All roads lead to Rome, the saying goes. Well, all roads except for the Roman road of Watling Street, which at one end takes you to Dover (Dubris) and at the other Wroxeter (Viroconium) in Shropshire.
I was always only vaguely aware of this thoroughfare but the name began, in recent years, to nag on my weekly visits to Canterbury (Durovernum Cantiacorum). When approaching the city centre from the station, I would see a street sign bearing the name on the side of a branch of Boots. It took some time to dawn on me that this was the very same Watling Street I had been told about in school history classes. The street sign in Canterbury isn’t unique, though: ‘Watling Street, EC4’ is affixed to a wall a few minutes’ walk from London Bridge station.
Strictly speaking, Watling Street isn’t a Roman Road, as the trackway was first used by the pre-Celtic and then the Celtic inhabitants of Britain. The author of St Paul in Britain (1861), R. W. Morgan, recalled: ‘From Dover to Holyhead ran the British Causeway, constructed by Dynwal and his son, Beli the Great, 400 bc, called Sarn Wyddelin, or the Irish Road.’
Watling Street came to be associated with the Romans since they were the ones who paved it, beginning in 47 ad, soon after they invaded. Aulus Plautius, conqueror of Kent, also proceeded to straighten the grassy dirt path for the purpose of conveying his supplies and material of war from the Continent. From Shropshire, one tributary continued on the historical route to the tip of north-west Wales, while another headed north, past Hadrian’s Wall to Pictish Scotland.
Its English name derives from the Anglo-Saxons who settled in St Albans (Verulamium) after the Romans had gone. They were a tribe named the Waeclingas, who dubbed the place Wætlingaceaster. By the 9th century the road passing through the settlement had become known as Wæclinga Stræt, a name eventually extended to the entire road. The pathway had by then achieved legend as the avenue on which Boudica was defeated in 60 or 61 ad. It later came to mark the south-west border of Danelaw. St Augustine used it on his way to Canterbury, as did pilgrims to the city’s cathedral, who returned wearing badges of Thomas Becket as a sign that they had made their virtuous journey. It is thus assumed that it was also the path taken by Chaucer’s pilgrims from Southwark.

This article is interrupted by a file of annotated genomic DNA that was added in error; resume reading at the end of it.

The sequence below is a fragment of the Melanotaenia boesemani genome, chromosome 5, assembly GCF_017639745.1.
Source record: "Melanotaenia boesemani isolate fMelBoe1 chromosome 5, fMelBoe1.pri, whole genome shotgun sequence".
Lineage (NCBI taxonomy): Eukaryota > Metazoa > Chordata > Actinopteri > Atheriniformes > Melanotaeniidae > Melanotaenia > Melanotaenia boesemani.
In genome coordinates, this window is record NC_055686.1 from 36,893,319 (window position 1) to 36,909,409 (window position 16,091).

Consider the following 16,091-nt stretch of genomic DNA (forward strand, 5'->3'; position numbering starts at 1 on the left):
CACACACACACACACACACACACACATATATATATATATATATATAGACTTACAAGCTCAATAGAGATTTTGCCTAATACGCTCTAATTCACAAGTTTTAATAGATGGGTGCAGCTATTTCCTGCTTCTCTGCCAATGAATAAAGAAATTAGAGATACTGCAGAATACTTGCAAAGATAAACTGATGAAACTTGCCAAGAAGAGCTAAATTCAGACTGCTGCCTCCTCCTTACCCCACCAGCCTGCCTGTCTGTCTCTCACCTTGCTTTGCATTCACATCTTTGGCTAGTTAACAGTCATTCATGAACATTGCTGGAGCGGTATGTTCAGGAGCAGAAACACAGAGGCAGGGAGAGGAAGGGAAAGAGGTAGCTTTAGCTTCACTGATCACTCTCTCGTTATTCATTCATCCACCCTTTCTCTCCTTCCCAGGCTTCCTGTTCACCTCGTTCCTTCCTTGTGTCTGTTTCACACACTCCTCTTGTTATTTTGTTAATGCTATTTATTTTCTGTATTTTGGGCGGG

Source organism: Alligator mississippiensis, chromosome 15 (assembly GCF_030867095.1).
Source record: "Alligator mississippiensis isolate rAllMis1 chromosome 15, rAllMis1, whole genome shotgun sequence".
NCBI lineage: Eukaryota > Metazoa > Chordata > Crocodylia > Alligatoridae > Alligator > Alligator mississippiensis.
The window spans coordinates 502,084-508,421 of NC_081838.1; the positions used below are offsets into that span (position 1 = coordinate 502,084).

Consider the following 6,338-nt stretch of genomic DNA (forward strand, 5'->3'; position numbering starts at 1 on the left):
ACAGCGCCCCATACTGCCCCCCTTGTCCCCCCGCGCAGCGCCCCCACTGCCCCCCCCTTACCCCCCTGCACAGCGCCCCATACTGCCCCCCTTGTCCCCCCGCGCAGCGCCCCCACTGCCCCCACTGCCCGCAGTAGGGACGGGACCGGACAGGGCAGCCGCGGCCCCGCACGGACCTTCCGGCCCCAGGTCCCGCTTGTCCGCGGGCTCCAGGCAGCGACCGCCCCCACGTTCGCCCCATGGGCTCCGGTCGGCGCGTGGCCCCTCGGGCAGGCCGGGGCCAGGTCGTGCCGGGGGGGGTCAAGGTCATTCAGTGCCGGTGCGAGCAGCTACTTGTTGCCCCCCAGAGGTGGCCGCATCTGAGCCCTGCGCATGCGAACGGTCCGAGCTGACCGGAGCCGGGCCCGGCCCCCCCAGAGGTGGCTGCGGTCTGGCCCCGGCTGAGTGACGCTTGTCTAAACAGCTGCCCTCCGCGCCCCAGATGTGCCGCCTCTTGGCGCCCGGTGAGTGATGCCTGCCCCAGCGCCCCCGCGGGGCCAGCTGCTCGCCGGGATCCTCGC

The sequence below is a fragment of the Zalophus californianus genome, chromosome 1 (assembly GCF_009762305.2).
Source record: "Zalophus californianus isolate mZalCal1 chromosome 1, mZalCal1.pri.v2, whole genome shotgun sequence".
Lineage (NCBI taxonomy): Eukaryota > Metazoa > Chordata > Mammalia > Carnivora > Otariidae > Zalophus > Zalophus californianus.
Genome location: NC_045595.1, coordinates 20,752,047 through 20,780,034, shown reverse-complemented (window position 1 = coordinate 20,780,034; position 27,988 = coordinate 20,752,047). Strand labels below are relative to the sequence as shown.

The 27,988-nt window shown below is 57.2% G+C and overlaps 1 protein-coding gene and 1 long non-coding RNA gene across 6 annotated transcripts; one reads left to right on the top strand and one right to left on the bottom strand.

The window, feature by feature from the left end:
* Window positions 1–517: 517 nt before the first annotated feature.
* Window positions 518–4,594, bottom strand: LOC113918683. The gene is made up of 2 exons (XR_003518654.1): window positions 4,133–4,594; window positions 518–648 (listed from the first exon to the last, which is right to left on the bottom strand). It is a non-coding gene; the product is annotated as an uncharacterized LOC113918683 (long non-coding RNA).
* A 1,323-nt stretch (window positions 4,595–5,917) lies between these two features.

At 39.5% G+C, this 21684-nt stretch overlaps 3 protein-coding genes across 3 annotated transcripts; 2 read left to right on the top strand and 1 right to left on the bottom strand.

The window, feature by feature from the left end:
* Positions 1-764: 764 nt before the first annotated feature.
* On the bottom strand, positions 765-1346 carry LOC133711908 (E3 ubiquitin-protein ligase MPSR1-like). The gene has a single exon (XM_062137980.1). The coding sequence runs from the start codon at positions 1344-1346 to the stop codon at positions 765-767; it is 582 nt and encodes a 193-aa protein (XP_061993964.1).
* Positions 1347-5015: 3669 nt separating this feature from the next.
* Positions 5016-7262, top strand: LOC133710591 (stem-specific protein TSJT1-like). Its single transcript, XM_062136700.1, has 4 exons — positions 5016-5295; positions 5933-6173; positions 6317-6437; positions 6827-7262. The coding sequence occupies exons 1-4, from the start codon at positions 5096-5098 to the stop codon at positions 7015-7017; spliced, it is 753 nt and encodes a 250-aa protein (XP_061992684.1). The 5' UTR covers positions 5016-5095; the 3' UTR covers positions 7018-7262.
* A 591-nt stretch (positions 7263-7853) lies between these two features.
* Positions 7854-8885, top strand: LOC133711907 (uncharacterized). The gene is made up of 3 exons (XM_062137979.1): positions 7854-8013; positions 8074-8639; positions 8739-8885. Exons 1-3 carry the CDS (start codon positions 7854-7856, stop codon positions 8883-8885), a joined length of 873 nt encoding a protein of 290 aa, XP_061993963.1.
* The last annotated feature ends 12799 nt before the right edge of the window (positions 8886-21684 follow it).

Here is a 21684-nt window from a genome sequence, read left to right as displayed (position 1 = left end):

Watling Street fell into disuse thereafter and only in the 18th century did it resume its role as a thoroughfare, when a toll system was established throughout England. By the 20th century, most sections of Watling Street had been transformed into modern roads, although some parts had fallen into disrepair. ‘A disused stretch of old Watling Street, a road which has been unaccountably neglected and is actually dangerous for fast motor traffic, is to undergo long overdue widening from St. Albans,’ reported Country Life in November 1936.
Today, that part of Watling Street has become the A5, while the section between Dover and Canterbury is the A2. Along the A2 travels the National Express coach route 007, after which Ian Fleming, resident of St Margaret’s Bay, named his secret agent.